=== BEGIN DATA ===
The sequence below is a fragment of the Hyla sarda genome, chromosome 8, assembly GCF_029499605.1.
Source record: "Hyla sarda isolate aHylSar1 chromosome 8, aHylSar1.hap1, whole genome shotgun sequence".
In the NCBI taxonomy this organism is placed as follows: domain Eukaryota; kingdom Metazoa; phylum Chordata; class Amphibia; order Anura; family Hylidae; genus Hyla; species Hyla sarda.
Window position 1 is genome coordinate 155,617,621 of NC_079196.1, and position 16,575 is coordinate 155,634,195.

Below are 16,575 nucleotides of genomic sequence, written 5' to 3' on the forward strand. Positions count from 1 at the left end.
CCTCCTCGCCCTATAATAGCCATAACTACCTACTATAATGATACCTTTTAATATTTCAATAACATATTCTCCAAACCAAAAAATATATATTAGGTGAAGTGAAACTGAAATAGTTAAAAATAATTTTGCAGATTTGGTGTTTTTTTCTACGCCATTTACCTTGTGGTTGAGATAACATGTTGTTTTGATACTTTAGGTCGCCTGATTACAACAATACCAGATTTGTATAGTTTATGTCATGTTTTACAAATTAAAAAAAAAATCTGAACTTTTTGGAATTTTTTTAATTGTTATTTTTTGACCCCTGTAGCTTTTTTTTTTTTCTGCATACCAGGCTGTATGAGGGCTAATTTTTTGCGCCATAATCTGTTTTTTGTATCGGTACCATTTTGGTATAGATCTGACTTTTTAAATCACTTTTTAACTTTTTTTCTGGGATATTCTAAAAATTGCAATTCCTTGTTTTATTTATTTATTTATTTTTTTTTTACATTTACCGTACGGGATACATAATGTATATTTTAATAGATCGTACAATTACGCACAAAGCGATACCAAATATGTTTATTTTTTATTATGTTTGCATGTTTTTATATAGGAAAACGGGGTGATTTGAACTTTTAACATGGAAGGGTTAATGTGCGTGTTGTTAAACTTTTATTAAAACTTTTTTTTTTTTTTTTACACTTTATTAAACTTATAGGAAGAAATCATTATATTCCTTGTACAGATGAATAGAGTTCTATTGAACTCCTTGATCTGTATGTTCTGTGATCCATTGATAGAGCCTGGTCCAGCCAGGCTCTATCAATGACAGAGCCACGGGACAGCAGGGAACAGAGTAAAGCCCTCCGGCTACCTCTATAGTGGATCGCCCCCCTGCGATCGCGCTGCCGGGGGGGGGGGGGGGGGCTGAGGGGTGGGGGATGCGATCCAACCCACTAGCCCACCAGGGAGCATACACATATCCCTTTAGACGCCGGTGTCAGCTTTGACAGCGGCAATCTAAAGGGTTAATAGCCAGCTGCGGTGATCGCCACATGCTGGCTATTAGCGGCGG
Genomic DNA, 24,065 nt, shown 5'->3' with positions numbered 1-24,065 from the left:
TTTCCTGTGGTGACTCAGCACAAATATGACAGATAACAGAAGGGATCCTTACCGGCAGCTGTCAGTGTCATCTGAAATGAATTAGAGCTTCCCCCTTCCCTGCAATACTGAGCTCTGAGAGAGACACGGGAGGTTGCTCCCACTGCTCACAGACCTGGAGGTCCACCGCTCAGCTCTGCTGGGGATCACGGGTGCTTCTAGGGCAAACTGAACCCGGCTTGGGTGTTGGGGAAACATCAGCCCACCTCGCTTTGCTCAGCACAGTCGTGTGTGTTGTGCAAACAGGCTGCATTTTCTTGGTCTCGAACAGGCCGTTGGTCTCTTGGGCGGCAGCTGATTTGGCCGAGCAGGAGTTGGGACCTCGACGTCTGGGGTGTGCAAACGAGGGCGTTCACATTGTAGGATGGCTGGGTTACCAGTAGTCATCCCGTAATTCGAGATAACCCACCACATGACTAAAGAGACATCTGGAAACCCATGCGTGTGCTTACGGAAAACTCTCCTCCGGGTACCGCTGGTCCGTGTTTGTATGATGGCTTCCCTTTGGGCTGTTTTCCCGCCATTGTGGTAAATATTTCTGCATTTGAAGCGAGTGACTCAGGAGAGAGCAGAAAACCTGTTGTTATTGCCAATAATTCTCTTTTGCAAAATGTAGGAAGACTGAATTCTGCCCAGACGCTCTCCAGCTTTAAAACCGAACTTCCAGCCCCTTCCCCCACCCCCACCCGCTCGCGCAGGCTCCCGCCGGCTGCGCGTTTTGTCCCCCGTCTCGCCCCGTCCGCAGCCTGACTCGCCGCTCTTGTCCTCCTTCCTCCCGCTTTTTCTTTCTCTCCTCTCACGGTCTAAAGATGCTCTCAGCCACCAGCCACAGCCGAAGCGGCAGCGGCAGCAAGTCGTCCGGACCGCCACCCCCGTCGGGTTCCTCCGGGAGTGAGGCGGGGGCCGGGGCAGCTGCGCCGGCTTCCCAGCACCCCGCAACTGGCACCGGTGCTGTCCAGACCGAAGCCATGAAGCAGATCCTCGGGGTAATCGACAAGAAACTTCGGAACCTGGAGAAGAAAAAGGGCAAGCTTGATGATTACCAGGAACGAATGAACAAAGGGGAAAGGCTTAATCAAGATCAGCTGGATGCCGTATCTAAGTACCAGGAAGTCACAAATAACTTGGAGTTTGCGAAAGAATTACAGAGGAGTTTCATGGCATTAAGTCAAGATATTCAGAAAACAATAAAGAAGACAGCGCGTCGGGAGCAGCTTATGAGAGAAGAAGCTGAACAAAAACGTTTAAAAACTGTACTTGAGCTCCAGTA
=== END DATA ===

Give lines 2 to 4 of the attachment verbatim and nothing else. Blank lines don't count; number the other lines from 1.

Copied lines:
Source record: "Hyla sarda isolate aHylSar1 chromosome 8, aHylSar1.hap1, whole genome shotgun sequence".
In the NCBI taxonomy this organism is placed as follows: domain Eukaryota; kingdom Metazoa; phylum Chordata; class Amphibia; order Anura; family Hylidae; genus Hyla; species Hyla sarda.
Window position 1 is genome coordinate 155,617,621 of NC_079196.1, and position 16,575 is coordinate 155,634,195.